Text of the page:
There's something romantic about the ocean and when it comes to seaside weddings, Virginia Beach is hard to top. The city provides a number of resources to plan a wedding on the beach, including a special beach wedding permit that guarantees a private section of beach for your ceremony. Virginia Beach is also among the safest cities in our study, with the eighth lowest violent crime rate of America's largest 100 cities.
Everyone wants to look good on their wedding day. In Madison, that shouldn't too hard. The city ranked 10th out of the 100 largest U.S. cities for its concentration of hairdressers, tailors and dressmakers. It also has the 10th highest concentration of restaurants, bars and entertainment establishments, which means out-of-towners will have plenty of ways to spend their time before and after the wedding.
Columbus is a college town, a state capital and the largest city in Ohio. Among the possible wedding venues in Columbus are Ohio Stadium (for Buckeye fanatics), the Ohio Statehouse (for the civic-minded) and the Dawes Arboretum (for outdoor enthusiasts). The average wedding price in the Columbus area of $24,876 is well below the national average.
Data and Methodology
In which major U.S. cities is it possible to have a wedding that is both affordable and fun for guests and participants alike? To answer that question SmartAsset looked at data on the 100 largest U.S. cities. Our analysis considered nine separate metrics:
- Average cost of a wedding (includes all costs, such as venue, food, decoration, a photographer and entertainment).
- Acres of public parkland per 1,000 residents.
- Religious establishments such as churches, synagogues and mosques per 100,000 residents.
- Catering companies per 100,000 residents.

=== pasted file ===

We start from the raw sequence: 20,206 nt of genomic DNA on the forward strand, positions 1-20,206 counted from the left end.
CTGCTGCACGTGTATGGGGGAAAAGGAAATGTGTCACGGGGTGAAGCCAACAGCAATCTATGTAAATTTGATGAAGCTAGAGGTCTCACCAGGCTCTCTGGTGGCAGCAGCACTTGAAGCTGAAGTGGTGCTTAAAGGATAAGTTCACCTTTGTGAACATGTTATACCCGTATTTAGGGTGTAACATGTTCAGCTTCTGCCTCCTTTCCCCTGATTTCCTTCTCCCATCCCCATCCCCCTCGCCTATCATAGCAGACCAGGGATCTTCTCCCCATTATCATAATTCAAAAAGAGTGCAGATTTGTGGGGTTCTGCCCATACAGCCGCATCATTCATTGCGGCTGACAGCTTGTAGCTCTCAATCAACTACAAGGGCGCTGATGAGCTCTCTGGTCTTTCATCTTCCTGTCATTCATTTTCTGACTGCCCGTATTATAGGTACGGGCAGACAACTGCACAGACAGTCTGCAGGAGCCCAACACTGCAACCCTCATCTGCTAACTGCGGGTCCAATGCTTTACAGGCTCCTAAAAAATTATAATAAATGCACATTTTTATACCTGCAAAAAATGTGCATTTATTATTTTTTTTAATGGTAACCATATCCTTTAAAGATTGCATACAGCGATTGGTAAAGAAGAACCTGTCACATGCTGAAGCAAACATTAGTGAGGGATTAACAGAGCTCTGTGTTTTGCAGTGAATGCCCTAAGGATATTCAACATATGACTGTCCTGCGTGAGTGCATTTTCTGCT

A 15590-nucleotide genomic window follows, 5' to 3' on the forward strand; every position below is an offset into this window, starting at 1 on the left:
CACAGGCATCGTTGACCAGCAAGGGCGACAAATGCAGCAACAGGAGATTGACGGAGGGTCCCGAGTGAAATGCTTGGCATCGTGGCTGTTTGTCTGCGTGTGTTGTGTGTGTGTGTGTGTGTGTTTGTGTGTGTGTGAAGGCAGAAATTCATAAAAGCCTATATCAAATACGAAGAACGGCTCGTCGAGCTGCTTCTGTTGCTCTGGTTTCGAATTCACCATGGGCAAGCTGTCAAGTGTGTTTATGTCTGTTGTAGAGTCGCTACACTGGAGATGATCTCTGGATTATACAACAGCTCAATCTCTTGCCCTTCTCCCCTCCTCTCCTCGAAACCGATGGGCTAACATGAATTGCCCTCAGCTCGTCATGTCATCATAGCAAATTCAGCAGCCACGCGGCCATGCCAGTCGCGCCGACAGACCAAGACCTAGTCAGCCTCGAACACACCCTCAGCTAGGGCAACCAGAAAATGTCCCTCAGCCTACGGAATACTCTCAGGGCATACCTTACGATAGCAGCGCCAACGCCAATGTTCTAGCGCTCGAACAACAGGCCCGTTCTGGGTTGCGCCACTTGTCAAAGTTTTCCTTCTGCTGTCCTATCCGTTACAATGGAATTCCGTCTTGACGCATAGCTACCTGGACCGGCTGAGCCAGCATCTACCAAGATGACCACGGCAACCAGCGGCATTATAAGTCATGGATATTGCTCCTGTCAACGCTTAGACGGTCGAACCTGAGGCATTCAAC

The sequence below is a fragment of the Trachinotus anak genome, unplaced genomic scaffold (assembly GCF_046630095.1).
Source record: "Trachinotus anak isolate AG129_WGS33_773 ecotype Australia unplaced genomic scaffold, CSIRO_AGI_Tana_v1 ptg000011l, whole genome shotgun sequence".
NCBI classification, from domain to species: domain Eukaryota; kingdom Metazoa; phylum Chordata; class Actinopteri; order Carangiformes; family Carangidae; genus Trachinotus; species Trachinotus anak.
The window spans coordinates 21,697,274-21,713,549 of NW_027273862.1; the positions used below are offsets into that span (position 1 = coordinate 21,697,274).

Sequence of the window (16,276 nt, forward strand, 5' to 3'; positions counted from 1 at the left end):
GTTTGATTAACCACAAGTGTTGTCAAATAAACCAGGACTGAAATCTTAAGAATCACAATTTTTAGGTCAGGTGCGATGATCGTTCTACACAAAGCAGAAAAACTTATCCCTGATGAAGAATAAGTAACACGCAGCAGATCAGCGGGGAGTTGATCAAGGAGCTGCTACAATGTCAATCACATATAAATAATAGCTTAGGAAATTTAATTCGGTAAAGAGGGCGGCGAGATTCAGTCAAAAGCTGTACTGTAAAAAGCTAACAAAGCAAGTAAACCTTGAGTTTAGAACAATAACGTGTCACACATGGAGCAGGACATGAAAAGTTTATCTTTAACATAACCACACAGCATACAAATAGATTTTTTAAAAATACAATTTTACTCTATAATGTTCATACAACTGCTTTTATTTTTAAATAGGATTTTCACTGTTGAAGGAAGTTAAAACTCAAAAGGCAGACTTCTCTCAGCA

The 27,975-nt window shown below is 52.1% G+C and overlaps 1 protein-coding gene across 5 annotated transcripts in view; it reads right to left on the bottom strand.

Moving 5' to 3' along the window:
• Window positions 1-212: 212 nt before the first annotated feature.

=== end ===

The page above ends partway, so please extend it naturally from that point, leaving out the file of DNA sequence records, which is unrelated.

- Dining and entertainment establishments per 100,000 residents.
- Floral designers, musicians and photographers per 100,000 residents.
- Hairdressers, tailors, dressmakers and custom sewers per 100,000 residents.
- Violent crime rate.
- Property crime rate.
We ranked each of the 100 cities in our analysis according to these nine metrics. Then we averaged those rankings, giving half weight to each of the measures of crime and full weight to all other metrics. Lastly, we calculated a score from 0 to 100 based on that average ranking. The city that rated best across the nine metrics scored a perfect 100.
Data on the average cost of a wedding comes from TheWeddingReport.com and reflects the average cost in the county in which each city is located. Data on public parkland comes from the Center for City Park Excellence at the Trust for Public Land.
Data on the number of religious establishments comes from the U.S. Census Bureau, as does data on the number of catering companies and the number of dining and entertainment establishments. Data on floral designers, musicians, photographers, hairdressers, tailors, dressmakers and custom sewers comes from the Bureau of Labor Statistics. Data on crime rates comes from the FBI as well as state and local police departments.